Code point string

In Python, the string data type consists of Unicode Scalar Values, or code points in short, while in ECMAScript the string data type consists of Unicode Code Units. In ECMAScript 4 reference interpreter, I saw the string data type consisting of code points, so I got this idea from there, to start with.

Python runtime uses a technique like this to encode strings: if there's no code point that is ≥ U+100, the string data type is encoded using 1-byte per character. If there's any code point that is ≥ U+100, but no code point ≥ U+10000, it's encoded using 2-byte per character; otherwise it uses 4-byte per character.

Since ECMAScript uses the number data type, whichs supports 0x10FFFF value, it's possible to have Python-based string data type by having alternate versions of the string manipulation methods. By alternate versions I mean, there can be an option, like 'use code point', which will cause manipulations to be code-point-based, and not code-unit-based.

So the idea is not to add code-point-specific methods, but to allow existing methods to work either for code units or for code points.

So, for example, it'd work like this:

// actual behavior
'\u{10ffff}'.charCodeAt(0); // U+DBFF
'\u{10ffff}'.charCodeAt(1); // U+DFFF

// desired behavior
'use code point';
'\u{10ffff}'.charCodeAt(0); // U+10FFFF
'\u{10ffff}'.charCodeAt(1); // NaN

Some compilers could automatically add this 'use code point' directive. This could even be set at HTML-<script>-level.


To implement this feature in V8 is required a four-byte representation of the string type and support 0-0x10ffff range for character codes.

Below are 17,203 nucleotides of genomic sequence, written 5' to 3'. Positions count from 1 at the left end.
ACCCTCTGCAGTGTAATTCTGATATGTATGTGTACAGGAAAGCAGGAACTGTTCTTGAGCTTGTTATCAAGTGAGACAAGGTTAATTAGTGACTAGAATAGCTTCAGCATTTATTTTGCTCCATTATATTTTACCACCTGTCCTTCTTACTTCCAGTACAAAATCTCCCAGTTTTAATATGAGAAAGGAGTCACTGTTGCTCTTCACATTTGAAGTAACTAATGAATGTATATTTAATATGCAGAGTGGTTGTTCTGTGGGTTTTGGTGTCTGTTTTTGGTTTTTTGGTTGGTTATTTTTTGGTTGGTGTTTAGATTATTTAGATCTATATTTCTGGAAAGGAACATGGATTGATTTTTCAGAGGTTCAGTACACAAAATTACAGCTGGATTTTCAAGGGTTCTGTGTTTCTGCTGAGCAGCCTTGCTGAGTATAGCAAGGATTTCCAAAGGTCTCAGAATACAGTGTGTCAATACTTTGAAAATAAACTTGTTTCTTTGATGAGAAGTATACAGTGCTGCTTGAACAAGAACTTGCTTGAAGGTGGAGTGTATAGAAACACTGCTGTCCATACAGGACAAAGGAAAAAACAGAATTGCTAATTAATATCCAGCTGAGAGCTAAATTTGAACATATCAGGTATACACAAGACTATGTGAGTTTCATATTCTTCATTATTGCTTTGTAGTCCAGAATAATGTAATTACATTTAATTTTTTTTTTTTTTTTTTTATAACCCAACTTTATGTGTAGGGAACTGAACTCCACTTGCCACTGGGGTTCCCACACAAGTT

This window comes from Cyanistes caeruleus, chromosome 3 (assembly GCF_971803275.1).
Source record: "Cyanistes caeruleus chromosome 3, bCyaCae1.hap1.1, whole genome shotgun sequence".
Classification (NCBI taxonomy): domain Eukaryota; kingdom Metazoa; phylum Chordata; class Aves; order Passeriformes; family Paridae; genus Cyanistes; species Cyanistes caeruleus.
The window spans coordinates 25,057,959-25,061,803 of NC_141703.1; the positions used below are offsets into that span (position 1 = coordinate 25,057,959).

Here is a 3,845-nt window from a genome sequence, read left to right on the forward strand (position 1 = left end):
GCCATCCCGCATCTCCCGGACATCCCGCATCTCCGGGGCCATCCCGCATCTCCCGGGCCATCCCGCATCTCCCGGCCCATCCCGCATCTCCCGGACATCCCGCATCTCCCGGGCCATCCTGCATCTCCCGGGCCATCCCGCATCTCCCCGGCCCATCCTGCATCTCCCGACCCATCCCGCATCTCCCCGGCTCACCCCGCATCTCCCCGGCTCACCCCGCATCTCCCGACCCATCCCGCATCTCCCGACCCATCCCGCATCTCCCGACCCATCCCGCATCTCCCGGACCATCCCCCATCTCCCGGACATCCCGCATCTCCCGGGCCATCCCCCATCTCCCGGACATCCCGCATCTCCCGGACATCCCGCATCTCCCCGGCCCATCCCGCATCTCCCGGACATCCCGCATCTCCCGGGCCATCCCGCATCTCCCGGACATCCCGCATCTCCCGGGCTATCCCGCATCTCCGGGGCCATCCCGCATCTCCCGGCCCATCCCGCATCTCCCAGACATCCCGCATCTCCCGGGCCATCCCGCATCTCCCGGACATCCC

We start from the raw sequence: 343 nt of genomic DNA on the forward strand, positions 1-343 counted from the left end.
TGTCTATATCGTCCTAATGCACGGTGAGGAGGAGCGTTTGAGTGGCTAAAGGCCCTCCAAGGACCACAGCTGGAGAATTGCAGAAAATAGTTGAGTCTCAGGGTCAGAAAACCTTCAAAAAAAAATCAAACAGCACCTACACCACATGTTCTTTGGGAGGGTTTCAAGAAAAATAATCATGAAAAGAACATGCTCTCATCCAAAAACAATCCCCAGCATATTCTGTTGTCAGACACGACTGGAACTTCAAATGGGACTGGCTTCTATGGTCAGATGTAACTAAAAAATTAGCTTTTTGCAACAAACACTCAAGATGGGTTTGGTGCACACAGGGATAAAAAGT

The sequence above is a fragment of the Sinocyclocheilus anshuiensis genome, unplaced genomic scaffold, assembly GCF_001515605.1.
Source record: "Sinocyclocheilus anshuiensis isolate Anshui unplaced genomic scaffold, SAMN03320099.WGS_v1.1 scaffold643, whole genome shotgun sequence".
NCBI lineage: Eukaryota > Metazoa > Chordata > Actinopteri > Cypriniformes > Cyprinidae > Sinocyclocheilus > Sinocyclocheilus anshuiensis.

I'm curious about how this would work in JSON. You can't add a raw string at the beginning of a .json file and have it still be valid. If there was a value of "\u{10ffff}" imported to js or otherwise, would it be U+10FFFF or the current value of "\u{10ffff}"?

JSON doesn't manipulate, so that idea doesn't apply to JSON nor does it apply to literal string. When JSON is parsed, \u{10ffff} correctly turns into high-surrogate-n-low-surrogate format, or otherwise in UTF-8 format.

Ah, and JSON doesn't even support this {} escape, but it doesn't determine the encoding of the JSON string.

If there was a value of "\u{10ffff}" imported to js or otherwise, would it be U+10FFFF or the current value of "\u{10ffff}" ?

The idea is that '\u{10ffff}' will be a single-character string with U+10FFFF. But, well, the encoding depends on the JavaScript engine.

So I did look at V8, seems like it supports both one-byte and two-byte encodings. It'd only require four-byte encoding for this feature to work.

JS strings already have .codePointAt which I believe works closer to the way you expect?

The problem of .codePointAt is that it receives an index based on code units... so the following would fail:

// index '1' means 'second' character
'\u{10ffff}a'.codePointAt(1); // instead of U+61 ("a"), gives U+DFFF

Array.from(str)[1] then.

Fine, and then String.fromCodePoint(...array) back. But this would be inefficient if the string is long, especially when working with parsing.

I believe the iterator-helpers proposal would help with the performance issues. If you're dealing with larger strings, you can write this:

const [char] = Iterator.from(str).drop(index - 1);

But, it is unfortunately getting a bit more complicated now. Though, the solution to this complexity could be more iterator helpers.

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